Down beside the front gate where violets rise in bloom,

little people dance and sing at the coming of the moon,

 

through long nights they troop and play, singing ancient tunes,

they whisper words not for human ears and tell stories of faery runes.

 

When dawn’s weak rays appear to signal day’s arrival 

the wee ones go where we don’t know, cloaked in magic fae survival.

 

But when you leave from our front door to skip to school or play,

you would be wise to mind your step at any any time of day,

 

for each one loves the violet beds with all their faery heart

and many days whole families stay, reluctant to depart.

 

You will not see them from above as you pass carefully by

but they might stand and wave a tiny hand as away they fly.

Callie Armstrong © 2014

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2 Comments Add yours

  1. It does still count and this is just great. I don’t think it matters if you found something to confirm what her dad told her about the Fae. Like all stories of old, it would have been passed down by word of mouth. I think that is something we’ve lost. That magic, that not truly knowing. Children believe in the tooth fairy and Santa Clause and then someone tells them it was all a lie and all magic is lost. I believed fraggles lived under our house just like in Fraggle Rock on the TV. I want children t be children again and have an awe and wonder about what may be. If people believe in God , why not faerys? People believe in ghosts and angels but I get laughed at when I say I’m writing a story about beings who live under the ground. “But that’s not possible, that just couldn’t happen,” they mock. Oh yeah? Well you know what, It’s a story and maybe there are some children left out there who will read it and look for them and start their own mythology.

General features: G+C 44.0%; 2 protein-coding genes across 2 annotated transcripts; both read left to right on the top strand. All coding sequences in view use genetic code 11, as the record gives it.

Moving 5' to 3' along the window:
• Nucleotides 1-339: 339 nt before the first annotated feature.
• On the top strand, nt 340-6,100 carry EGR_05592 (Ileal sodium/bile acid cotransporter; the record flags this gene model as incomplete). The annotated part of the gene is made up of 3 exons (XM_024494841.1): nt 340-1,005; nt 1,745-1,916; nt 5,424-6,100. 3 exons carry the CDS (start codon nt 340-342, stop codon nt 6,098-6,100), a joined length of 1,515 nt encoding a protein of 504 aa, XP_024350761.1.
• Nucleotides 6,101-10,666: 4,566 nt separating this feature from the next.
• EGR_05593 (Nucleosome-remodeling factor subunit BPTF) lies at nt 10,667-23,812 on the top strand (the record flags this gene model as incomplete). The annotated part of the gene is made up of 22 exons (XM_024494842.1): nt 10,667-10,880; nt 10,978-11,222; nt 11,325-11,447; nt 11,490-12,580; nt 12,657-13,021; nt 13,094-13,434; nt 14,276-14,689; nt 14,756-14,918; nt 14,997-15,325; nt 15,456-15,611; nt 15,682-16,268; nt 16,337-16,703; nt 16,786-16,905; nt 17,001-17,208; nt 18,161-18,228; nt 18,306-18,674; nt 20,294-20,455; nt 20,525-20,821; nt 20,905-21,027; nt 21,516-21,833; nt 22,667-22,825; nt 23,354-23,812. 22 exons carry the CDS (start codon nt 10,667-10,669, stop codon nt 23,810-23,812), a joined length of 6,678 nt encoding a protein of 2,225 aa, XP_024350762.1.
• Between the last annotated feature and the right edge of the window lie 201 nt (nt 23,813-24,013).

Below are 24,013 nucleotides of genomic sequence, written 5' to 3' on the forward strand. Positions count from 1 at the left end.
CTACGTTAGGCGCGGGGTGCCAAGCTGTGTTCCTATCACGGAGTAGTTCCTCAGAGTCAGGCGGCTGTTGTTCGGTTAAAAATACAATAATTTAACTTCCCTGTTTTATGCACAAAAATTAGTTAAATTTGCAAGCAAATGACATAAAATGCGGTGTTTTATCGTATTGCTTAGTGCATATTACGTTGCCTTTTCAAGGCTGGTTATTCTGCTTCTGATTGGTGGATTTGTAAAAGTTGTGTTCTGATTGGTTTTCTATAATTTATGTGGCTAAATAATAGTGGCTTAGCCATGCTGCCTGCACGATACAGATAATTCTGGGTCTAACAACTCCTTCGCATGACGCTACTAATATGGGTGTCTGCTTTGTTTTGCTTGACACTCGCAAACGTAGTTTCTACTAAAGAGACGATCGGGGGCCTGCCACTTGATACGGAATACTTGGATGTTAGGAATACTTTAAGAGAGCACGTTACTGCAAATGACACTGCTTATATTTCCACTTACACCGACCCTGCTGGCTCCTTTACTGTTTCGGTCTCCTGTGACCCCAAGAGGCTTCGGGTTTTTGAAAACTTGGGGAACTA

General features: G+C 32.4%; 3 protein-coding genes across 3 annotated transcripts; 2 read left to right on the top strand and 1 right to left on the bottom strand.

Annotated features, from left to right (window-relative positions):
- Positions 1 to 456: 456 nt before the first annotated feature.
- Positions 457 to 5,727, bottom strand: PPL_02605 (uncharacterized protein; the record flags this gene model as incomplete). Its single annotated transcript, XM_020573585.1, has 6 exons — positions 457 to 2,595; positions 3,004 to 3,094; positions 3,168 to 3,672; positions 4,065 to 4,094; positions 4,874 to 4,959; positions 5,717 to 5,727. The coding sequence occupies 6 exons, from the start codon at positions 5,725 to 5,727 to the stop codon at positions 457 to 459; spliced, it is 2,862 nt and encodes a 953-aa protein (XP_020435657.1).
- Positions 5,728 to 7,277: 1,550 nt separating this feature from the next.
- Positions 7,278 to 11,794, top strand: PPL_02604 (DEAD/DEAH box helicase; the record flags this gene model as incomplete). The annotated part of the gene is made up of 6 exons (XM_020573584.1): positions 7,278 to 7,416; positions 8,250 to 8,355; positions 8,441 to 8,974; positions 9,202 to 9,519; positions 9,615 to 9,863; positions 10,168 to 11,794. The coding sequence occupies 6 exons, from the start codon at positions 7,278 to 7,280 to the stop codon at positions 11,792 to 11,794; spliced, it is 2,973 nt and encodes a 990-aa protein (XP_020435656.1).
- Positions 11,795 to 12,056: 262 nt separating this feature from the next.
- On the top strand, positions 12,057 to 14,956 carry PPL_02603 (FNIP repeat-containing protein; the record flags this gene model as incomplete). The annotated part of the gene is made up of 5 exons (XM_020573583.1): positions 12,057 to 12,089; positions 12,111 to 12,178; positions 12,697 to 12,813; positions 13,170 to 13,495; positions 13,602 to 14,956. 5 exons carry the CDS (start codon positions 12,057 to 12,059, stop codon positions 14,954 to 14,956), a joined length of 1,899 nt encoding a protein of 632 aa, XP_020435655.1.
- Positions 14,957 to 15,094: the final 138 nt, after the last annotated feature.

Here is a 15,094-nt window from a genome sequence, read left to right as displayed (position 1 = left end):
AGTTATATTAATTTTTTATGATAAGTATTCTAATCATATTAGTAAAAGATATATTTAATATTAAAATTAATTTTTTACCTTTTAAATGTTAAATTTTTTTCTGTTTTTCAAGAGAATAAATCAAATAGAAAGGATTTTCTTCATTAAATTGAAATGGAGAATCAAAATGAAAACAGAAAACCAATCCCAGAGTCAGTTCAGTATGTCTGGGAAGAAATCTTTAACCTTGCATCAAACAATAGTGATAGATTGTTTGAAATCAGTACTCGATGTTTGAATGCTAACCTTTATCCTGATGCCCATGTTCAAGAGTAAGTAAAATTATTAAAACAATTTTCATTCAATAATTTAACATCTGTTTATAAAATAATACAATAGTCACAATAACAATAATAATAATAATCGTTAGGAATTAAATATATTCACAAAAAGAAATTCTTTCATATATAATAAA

I can’t wait to read this story of yours and I’ll look forward to seeing it soon on here
    Don’t stop believing! (As some famous song once said!)

  2. Love your honesty (“I don’t want to publicize crap”) and enjoyed the background on this sweet poem. And it reminded me of something I’d read – drove me nuts until I realized it was one of my son’s Magic Tree House books called Leprechaun in Late Winter. Not sure if you’ve read those with your littles yet? The Leprechaun one centers around stories of Irish fairies called the Shee. It tells how the Shee became tinier and tinier with the passage of time in order to hide from humans, and how the Shee are trying to keep the story of their people alive. At the end of the book, the author includes some facts about Irish fairies, including that many people in Ireland used to believe in fairies who lived inside mounds of earth. So not sure if it’s quite the same as what your Nanny told you about, and you might already know this book, but just wanted to mention it. 🙂